Archive for January 9, 2019

Wednesday, January 9, 2019

Google Assistant Coming to Google Maps for iOS

Dieter Bohn (MacRumors):

Manuel Bronstein, VP of product for Google Assistant, made the case that Google is building an entire ecosystem for Assistant that’s akin to the ecosystem it’s built for Android. It’s a platform play, basically, just like Alexa. And Google wants to ensure it’s everywhere.


Beyond Android Auto, partners like Anker are making little lighter plug-ins that work with Google Assistant. A bigger deal, though, is that Google is going to bake Google Assistant into Google Maps. It may not be able to convince iPhone users to install the Google Assistant app, but it has a huge install base for Maps. Google says that Assistant in Maps will let you “share your ETA with friends and family, reply to text messages, play music and podcasts, and get information hands free.”

Elgato Thunderbolt 3 Pro Dock

Joe Rossignol:

The dock is equipped with two USB-C ports with transfer speeds up to 10Gb/s, two USB-A ports with transfer speeds up to 5 Gb/s, two Thunderbolt 3 ports with transfer speeds up to 40 Gb/s, one DisplayPort 1.2, one Gigabit Ethernet port, a 3.5mm headphone jack and audio output, and SD and microSD card readers.

Marco Arment:

Finally! Someone has made a 1-to-4 USB-C hub!

Except it costs as much as an iPad. And has a bunch of other stuff you may not need. And it won’t work with the 12-inch MacBook or iPad Pro — it’s Thunderbolt-only.

Previously: The Impossible Dream of USB-C.

Adding a Command Line Tool Helper to a Mac App Store App

Timo Perfitt:

During testing, the command line tool continually crashed with a “Illegal Instruction: 4” both in the app and when I ran the tool outside the app on the command line. Turning off code signing (or not signing the app) make the issue go way, but code signing is required for submitting to the Mac App Store.


Long and short of it:

  1. The command line tool must have a Mach-O load command for LC_VERSION_MIN_MACOSX. It can be set using the GCC flag “-mmacosx-version-min=10.12” (change 10.12 to what makes sense).
  2. Command line tools must be signed with an entitlement that has exactly 2 rules: sandbox and inherit. It can be set with the codesign command. All other rules are inherited from the main app and should be set there.
  3. Pretty sure that the command line tool must be in the MacOS folder or a perhaps a folder named “Helpers”. I put mine in the Executables folder in a Copy Files build phase[…]

The exception is if your app has a command-line tool that is meant to be invoked by the user. Then the “inherit” entitlement would get in the way because it’s not being run from your app.

The Toxic Fragility of Siri Shortcuts

Gabe Weatherhead:

I love both of these Shortcuts because I can use a simple voice command to trigger them and they make my life a tiny bit better. Well, they did until a couple of weeks ago.


Without predictable outcomes from Siri Shortcuts it might as well not exist. It’s not helpful to issue a command that worked yesterday and get a joke response back today. If I wanted that, I’d ask my kid to do it.

Via Nicholas Riley:

Very surprised this doesn’t get more press. Siri shortcuts reliability, like Siri overall, is so bad that I can’t rely on it.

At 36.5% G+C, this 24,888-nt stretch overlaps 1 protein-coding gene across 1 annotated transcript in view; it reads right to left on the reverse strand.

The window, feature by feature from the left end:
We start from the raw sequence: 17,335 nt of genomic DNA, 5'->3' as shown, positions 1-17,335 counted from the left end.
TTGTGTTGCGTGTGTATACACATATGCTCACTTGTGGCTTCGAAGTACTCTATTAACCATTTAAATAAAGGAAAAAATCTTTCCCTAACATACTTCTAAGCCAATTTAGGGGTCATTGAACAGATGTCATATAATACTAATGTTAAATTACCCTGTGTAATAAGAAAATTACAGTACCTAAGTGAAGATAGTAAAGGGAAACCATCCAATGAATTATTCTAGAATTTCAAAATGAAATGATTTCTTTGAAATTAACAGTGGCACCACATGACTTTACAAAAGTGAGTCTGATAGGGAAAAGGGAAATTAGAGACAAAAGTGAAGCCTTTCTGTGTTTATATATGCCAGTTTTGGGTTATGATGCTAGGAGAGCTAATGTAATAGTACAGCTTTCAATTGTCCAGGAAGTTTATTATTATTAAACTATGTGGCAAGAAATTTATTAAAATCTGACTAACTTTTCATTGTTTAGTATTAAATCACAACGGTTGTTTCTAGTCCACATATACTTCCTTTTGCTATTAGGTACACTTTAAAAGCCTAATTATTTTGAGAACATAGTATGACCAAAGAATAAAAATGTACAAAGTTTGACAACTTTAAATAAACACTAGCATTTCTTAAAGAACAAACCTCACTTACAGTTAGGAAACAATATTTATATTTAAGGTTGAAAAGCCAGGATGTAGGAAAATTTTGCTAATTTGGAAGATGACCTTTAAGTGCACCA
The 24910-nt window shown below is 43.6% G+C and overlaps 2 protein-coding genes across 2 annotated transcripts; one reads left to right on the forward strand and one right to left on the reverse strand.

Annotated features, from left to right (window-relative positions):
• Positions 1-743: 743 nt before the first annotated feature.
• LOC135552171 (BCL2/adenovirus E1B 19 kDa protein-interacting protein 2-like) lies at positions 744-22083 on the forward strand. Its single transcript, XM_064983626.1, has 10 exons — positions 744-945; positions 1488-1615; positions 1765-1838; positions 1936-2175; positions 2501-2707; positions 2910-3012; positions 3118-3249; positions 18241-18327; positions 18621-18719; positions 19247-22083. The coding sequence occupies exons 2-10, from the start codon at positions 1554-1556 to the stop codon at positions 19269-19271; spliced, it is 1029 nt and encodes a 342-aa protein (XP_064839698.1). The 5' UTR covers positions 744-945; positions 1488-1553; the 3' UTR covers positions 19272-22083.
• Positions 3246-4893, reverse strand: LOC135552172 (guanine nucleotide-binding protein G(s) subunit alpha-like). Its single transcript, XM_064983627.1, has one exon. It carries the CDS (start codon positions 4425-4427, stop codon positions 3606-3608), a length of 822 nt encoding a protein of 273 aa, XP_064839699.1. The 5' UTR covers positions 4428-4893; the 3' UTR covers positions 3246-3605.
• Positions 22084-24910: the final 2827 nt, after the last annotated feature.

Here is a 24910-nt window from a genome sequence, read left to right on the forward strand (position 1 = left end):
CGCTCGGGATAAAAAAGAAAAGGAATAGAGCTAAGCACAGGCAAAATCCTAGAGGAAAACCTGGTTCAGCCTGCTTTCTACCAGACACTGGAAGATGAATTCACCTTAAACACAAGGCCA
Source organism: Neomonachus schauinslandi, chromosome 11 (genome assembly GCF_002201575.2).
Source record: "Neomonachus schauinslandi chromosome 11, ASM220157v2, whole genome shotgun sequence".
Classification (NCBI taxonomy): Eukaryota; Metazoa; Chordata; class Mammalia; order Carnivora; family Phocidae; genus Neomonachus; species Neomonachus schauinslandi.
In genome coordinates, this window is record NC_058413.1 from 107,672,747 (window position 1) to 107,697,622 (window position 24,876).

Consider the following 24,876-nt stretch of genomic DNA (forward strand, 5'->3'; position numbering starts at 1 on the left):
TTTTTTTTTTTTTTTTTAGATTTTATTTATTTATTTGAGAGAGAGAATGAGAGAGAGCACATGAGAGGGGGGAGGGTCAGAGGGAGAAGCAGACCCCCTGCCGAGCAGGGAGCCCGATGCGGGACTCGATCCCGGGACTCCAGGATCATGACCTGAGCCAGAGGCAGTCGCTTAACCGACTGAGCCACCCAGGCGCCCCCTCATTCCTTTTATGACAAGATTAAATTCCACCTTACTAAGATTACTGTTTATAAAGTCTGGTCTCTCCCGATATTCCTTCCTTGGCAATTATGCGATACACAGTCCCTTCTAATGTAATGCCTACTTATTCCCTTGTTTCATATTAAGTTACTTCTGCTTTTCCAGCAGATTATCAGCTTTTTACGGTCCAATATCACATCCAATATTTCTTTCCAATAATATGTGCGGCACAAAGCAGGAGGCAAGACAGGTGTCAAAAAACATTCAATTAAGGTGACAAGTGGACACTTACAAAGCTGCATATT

Update (2019-01-11): Dave Verwer:

I hadn’t seen this until I was just catching up with @mjtsai’s blog, but this tweet thread from me sounds like the same bug.

I know it’s not good enough, but deleting the shortcut and recreating it with the same phrase does work.

No NVIDIA Drivers for Mojave


Developers using Macs with NVIDIA graphics cards are reporting that after upgrading from 10.13 to 10.14 (Mojave) they are experiencing rendering regressions and slow performance.

Apple fully controls drivers for Mac OS. Unfortunately, NVIDIA currently cannot release a driver unless it is approved by Apple.

Marco Chiappetta (via Hacker News, MacRumors):

And when Apple pushed macOS 10.14 out the door, it appears suspended support for some discrete NVIDIA GPUs. According to Apple’s website, only two aging “Mac Edition” discrete NVIDIA GPUs, the Quadro K5000 and GeForce GTX 680, are officially supported. Pre-Mojave though, many users had turned to newer, more powerful NVIDIA discrete GPUs based on the company’s Pascal architecture for workloads that can benefit from NVIDIA’s CUDA parallel computing platform and other proprietary development tools.


In the post, Diamond tags Jarred Land, a producer that also happens to be the president of RED Digital Cinema, who himself is an NVIDIA user. In fact, Land has a post on his wall showing a GeForce RTX Titan decoding 8K video in real-time at 23.98 frames per second, out to a Sharp 8K UHD TV. “Not allowing NVIDIA to put out drivers for OSX 10.14 hurts my business. We depend on NVIDIA drivers to keep our Macs flying through apps like Creative Cloud, Resolve and RED Workflows. We NEED these drivers to keep our pipelines from impacting our clients.”, said Jason.

Colin Cornaby:

I don’t really like Nvidia. But I’m tried of Apple making life difficult for GPU makers. eGPU was a great step. But now Apple is now strangling adopting by restricting GPU drivers. Apple should allow Nvidia to release their Mojave drivers, and ideally make the driver layer public

Previously: Removed in macOS 10.14 Mojave.

Update (2019-01-11): Isaiah Carew:

i gave up hope and gave my very nice 5K capable Nvidia 1080 card to my kids’ VR PC.

it’s tough to invest in a platform where the maintainer’s capricious decisions often cost you a thousand bucks.

Update (2019-03-11): See also: Accidental Tech Podcast.